The regulatory agency approved the test under an Emergency Use Authorization to sidestep the usually regulatory channels. This will hasten the approval and distribution of the test kits when no other approved alternatives are available. The same method happened in approving test kits for other disease outbreaks, such as the Zika virus, Ebola virus, and the MERS-CoV.
In the United States, about 260 people are under investigation for the infection. So far, 11 have been confirmed to harbor the virus, and 167 have been tested negative. The remaining 82 patients are still waiting for test results.
Race to determine an effective treatment regimen
Many countries are racing to find an effective treatment regimen to fight the virus. Various personalities and organizations are chipping in to find a cure for the illness and prevent further spread.
Bill and Medline Gates are donating $100 million to coronavirus vaccine research and treatment efforts, which was declared as part of WHO’s request for $675 million in contributions worldwide.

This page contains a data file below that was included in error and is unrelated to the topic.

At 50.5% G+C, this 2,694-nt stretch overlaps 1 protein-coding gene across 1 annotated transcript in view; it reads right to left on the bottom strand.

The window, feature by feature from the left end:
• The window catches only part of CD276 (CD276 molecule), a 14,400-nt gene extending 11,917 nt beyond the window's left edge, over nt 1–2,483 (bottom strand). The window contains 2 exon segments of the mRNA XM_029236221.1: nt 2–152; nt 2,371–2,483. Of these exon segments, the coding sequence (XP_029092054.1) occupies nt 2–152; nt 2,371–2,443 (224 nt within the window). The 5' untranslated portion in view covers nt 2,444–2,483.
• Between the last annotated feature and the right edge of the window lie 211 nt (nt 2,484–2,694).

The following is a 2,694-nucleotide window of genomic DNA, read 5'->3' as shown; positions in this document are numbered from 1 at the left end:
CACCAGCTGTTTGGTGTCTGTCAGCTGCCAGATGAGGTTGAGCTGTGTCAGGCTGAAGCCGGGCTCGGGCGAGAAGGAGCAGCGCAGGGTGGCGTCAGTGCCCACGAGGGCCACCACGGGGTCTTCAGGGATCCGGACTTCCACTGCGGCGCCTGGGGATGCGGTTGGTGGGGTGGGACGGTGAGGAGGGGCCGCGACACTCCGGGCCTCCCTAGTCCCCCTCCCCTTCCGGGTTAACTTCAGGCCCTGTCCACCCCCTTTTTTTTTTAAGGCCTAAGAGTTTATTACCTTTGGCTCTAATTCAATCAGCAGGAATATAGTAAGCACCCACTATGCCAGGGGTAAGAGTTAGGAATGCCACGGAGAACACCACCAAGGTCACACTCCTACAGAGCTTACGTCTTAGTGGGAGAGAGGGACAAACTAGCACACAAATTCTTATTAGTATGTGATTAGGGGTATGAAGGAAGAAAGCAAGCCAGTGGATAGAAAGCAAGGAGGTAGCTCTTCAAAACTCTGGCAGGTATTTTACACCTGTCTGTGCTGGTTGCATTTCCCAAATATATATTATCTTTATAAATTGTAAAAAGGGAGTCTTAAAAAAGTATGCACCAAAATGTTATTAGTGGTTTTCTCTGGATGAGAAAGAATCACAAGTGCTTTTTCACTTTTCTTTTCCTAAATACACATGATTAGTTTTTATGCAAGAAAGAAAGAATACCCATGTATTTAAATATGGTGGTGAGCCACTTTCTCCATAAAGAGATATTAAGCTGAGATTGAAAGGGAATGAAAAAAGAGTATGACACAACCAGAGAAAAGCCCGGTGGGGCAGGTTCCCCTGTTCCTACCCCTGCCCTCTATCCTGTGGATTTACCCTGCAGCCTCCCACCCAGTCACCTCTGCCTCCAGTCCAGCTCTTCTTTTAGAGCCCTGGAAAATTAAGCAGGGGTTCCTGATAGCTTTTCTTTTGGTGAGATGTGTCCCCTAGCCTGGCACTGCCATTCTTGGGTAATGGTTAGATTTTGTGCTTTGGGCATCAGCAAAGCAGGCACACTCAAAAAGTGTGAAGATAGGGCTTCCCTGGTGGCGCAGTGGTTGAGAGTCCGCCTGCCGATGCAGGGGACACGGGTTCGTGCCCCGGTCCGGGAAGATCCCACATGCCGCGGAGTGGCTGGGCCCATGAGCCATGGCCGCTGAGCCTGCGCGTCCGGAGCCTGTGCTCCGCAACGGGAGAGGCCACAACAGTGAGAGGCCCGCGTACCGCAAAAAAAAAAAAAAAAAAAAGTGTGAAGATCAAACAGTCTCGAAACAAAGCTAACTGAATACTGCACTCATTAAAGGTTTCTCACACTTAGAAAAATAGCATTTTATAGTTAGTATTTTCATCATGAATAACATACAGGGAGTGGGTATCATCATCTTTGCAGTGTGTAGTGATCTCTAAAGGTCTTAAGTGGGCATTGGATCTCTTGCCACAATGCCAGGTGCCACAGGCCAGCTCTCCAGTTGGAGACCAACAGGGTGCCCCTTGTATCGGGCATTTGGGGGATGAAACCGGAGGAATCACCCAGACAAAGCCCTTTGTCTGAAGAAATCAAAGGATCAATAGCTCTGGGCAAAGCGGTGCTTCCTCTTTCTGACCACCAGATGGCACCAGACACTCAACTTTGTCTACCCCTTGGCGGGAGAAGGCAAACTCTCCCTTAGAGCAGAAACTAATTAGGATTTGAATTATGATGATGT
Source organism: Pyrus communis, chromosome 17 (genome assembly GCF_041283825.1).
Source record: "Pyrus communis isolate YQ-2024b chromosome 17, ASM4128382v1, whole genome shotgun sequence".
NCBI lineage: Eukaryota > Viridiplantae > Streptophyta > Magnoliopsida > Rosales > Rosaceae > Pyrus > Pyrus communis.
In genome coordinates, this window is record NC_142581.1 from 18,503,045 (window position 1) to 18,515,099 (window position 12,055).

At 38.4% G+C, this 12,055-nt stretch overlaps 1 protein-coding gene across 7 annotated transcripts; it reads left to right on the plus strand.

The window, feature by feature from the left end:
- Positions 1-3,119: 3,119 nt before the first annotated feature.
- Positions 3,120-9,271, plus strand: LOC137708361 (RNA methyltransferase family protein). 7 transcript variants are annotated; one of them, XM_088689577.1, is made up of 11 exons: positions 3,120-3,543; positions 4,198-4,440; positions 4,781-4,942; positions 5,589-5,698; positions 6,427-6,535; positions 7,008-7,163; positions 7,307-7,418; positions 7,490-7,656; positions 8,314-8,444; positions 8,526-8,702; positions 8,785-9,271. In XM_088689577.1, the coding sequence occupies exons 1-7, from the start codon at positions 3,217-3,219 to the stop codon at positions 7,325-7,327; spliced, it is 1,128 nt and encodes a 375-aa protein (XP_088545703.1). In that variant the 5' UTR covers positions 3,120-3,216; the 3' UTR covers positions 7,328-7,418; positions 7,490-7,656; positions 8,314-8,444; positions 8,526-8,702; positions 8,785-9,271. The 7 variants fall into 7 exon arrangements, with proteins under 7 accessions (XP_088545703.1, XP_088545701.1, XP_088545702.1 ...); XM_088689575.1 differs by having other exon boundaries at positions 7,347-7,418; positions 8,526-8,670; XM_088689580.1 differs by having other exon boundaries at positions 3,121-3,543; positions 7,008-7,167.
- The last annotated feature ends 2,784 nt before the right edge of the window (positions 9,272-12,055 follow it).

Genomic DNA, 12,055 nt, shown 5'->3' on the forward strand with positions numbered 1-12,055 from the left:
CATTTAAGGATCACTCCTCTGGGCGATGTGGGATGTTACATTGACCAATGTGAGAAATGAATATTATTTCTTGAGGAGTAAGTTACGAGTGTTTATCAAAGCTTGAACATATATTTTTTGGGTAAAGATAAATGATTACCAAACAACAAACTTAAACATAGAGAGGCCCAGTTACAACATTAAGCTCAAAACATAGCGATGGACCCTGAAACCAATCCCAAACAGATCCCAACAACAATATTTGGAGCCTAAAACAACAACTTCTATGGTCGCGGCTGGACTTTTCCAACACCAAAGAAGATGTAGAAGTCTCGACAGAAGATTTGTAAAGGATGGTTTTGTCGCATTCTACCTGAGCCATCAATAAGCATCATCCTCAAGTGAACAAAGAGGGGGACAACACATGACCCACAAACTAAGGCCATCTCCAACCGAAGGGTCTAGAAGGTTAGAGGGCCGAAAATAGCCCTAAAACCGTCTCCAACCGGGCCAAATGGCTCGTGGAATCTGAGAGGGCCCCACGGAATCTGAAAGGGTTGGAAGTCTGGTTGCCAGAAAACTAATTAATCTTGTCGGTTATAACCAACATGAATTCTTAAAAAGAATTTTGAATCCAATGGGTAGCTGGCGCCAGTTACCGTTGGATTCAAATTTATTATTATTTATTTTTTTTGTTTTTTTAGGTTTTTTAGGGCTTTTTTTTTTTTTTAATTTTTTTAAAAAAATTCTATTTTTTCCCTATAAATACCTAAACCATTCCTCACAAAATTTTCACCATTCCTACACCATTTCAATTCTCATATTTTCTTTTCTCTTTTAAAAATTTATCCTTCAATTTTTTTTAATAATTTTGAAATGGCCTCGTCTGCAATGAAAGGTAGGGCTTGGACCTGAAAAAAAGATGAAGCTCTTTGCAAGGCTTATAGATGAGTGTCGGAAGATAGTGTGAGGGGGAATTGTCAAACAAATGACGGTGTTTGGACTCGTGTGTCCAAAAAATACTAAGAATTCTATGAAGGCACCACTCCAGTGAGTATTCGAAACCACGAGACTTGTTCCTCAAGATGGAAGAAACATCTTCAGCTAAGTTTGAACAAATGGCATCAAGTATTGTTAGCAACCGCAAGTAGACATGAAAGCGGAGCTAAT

The funds will be used to assist the WHO and Chinese front-liners as they struggle to contain the deadly virus that has killed hundreds of people and infecting tens of thousands in mainland China and across the globe.
Li, Q., Guan, X., Wu, P., Wang, X., Zhou, L., Tong, Y., Ren, R., Leung, K., Lau, E., Wong, J., Xing, X., and Xiang, N. et al. Early Transmission Dynamics in Wuhan, China, of Novel Coronavirus–Infected Pneumonia. The New England Journal of Medicine. https://www.nejm.org/doi/full/10.1056/NEJMoa2001316